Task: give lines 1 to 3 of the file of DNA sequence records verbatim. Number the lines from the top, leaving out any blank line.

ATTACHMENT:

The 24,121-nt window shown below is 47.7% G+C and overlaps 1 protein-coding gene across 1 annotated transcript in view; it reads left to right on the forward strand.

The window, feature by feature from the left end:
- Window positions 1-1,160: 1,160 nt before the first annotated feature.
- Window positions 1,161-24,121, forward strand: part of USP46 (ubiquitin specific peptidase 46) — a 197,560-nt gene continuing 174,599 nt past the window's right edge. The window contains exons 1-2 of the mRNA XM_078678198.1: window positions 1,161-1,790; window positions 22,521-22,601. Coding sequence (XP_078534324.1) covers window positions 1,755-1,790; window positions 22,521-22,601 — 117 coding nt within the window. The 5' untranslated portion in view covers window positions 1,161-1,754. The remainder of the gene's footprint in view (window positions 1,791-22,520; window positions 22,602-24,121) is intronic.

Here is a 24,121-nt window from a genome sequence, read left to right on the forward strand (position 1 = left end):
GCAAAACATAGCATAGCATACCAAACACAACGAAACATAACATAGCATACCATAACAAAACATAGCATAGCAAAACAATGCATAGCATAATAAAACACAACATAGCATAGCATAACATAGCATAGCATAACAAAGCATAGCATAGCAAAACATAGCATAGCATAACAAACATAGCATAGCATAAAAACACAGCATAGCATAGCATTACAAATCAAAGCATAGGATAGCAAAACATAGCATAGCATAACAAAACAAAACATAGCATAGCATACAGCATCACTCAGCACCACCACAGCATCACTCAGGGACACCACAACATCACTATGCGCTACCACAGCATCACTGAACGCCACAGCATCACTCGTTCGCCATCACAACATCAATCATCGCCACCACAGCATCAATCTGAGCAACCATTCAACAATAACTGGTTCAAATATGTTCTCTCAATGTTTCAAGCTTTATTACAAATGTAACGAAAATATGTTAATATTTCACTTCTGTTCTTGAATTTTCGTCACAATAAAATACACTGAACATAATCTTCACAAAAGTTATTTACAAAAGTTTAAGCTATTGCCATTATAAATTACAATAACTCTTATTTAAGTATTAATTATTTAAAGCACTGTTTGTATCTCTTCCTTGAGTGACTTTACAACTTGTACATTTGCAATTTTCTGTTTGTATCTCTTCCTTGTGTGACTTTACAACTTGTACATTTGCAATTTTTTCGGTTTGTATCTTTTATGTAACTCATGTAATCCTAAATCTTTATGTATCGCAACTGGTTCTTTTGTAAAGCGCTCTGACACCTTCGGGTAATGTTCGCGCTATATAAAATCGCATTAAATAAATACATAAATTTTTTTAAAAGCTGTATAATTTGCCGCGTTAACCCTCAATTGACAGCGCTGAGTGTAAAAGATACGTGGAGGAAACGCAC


The 24,121-nt window shown below is 47.7% G+C and overlaps 1 protein-coding gene across 1 annotated transcript in view; it reads left to right on the forward strand.

The window, feature by feature from the left end:
- Window positions 1-1,160: 1,160 nt before the first annotated feature.